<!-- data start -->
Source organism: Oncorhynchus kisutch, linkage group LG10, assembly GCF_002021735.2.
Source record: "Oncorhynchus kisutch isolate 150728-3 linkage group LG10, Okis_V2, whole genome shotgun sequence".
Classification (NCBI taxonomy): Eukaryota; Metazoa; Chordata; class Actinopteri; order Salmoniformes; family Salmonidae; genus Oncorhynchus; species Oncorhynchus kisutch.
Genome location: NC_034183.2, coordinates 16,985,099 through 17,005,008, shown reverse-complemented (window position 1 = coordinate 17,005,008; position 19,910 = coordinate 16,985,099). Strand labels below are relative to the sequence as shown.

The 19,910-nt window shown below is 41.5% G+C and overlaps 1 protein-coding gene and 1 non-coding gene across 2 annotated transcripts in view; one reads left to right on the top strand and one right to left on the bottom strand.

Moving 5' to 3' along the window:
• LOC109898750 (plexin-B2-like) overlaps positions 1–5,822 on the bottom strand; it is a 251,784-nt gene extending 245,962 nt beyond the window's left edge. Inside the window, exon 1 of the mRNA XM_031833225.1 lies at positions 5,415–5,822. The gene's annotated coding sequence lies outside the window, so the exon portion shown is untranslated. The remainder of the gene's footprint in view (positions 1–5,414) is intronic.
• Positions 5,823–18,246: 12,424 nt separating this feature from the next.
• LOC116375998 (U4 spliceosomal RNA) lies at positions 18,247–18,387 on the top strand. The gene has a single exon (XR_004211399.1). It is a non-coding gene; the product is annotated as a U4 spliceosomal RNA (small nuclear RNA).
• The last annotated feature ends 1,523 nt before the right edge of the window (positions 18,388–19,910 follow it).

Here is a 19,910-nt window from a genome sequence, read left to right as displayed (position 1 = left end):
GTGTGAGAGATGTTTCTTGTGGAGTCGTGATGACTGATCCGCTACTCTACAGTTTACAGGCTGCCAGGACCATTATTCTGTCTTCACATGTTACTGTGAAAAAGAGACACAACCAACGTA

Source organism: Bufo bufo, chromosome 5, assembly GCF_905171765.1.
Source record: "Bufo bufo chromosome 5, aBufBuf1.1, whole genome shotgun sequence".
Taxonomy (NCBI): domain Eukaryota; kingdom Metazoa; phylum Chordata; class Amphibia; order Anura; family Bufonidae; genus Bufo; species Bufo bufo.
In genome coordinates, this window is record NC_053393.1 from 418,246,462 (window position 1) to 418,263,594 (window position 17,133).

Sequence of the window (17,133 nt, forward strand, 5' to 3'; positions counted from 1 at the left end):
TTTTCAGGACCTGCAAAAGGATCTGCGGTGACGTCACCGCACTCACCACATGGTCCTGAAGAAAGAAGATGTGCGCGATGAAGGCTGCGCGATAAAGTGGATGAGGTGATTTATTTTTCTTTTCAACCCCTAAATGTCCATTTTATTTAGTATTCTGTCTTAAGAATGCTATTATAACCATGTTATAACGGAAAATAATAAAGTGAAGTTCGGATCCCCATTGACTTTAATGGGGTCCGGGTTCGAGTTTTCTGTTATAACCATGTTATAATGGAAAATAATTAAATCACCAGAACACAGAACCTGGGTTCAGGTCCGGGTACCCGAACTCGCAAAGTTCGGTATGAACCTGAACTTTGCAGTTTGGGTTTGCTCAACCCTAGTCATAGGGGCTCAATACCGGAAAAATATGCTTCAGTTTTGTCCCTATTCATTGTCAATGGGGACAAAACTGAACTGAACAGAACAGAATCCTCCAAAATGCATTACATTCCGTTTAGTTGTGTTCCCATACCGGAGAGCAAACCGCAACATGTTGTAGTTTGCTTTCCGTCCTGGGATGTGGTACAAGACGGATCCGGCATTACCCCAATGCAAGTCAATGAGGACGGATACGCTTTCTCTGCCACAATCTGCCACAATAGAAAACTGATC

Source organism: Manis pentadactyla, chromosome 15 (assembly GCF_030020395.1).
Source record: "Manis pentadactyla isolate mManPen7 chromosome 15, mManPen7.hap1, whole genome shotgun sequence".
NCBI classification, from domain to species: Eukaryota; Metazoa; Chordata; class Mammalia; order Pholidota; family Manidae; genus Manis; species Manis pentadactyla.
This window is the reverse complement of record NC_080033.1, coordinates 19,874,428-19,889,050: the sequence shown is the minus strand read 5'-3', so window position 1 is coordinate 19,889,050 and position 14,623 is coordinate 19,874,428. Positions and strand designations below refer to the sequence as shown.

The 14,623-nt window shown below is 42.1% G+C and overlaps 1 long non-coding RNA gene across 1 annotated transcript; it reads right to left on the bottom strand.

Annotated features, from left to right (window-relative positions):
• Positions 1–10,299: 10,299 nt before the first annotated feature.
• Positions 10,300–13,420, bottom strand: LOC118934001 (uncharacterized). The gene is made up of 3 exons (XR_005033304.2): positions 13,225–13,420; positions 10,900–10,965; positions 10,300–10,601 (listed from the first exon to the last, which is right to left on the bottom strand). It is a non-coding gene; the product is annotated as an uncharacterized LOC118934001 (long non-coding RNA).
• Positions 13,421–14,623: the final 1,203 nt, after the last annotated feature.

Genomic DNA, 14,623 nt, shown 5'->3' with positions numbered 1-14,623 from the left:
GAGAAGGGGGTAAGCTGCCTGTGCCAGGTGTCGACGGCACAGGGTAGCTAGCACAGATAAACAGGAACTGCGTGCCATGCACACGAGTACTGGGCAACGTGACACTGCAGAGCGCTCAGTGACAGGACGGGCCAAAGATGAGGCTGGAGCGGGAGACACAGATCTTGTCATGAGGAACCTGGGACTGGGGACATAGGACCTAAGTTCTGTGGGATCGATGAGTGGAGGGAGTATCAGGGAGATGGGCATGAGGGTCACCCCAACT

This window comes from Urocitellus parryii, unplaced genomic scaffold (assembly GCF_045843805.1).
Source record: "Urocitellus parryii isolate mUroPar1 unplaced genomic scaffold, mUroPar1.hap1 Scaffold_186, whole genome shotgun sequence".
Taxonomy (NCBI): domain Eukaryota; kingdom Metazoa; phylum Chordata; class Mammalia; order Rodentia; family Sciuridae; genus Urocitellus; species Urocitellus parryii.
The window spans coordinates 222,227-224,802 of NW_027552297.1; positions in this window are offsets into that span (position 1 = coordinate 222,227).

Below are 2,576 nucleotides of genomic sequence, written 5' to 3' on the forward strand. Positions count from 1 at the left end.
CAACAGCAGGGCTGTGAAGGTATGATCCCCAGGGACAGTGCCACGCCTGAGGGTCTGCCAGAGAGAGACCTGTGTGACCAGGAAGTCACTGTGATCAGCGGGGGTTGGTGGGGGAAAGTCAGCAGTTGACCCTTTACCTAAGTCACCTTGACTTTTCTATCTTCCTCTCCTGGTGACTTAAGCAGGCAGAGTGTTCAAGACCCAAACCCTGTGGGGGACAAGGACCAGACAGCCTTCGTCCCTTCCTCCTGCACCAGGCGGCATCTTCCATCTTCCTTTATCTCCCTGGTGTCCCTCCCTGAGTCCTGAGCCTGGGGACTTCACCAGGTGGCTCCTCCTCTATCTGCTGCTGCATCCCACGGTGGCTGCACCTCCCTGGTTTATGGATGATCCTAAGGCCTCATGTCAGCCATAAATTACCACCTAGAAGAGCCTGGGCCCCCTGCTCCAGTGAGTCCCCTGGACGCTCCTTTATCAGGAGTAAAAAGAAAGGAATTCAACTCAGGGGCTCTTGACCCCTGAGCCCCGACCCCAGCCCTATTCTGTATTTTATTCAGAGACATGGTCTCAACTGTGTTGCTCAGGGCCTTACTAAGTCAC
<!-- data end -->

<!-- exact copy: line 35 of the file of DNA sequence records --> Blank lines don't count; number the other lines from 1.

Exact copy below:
CAACAGCAGGGCTGTGAAGGTATGATCCCCAGGGACAGTGCCACGCCTGAGGGTCTGCCAGAGAGAGACCTGTGTGACCAGGAAGTCACTGTGATCAGCGGGGGTTGGTGGGGGAAAGTCAGCAGTTGACCCTTTACCTAAGTCACCTTGACTTTTCTATCTTCCTCTCCTGGTGACTTAAGCAGGCAGAGTGTTCAAGACCCAAACCCTGTGGGGGACAAGGACCAGACAGCCTTCGTCCCTTCCTCCTGCACCAGGCGGCATCTTCCATCTTCCTTTATCTCCCTGGTGTCCCTCCCTGAGTCCTGAGCCTGGGGACTTCACCAGGTGGCTCCTCCTCTATCTGCTGCTGCATCCCACGGTGGCTGCACCTCCCTGGTTTATGGATGATCCTAAGGCCTCATGTCAGCCATAAATTACCACCTAGAAGAGCCTGGGCCCCCTGCTCCAGTGAGTCCCCTGGACGCTCCTTTATCAGGAGTAAAAAGAAAGGAATTCAACTCAGGGGCTCTTGACCCCTGAGCCCCGACCCCAGCCCTATTCTGTATTTTATTCAGAGACATGGTCTCAACTGTGTTGCTCAGGGCCTTACTAAGTCAC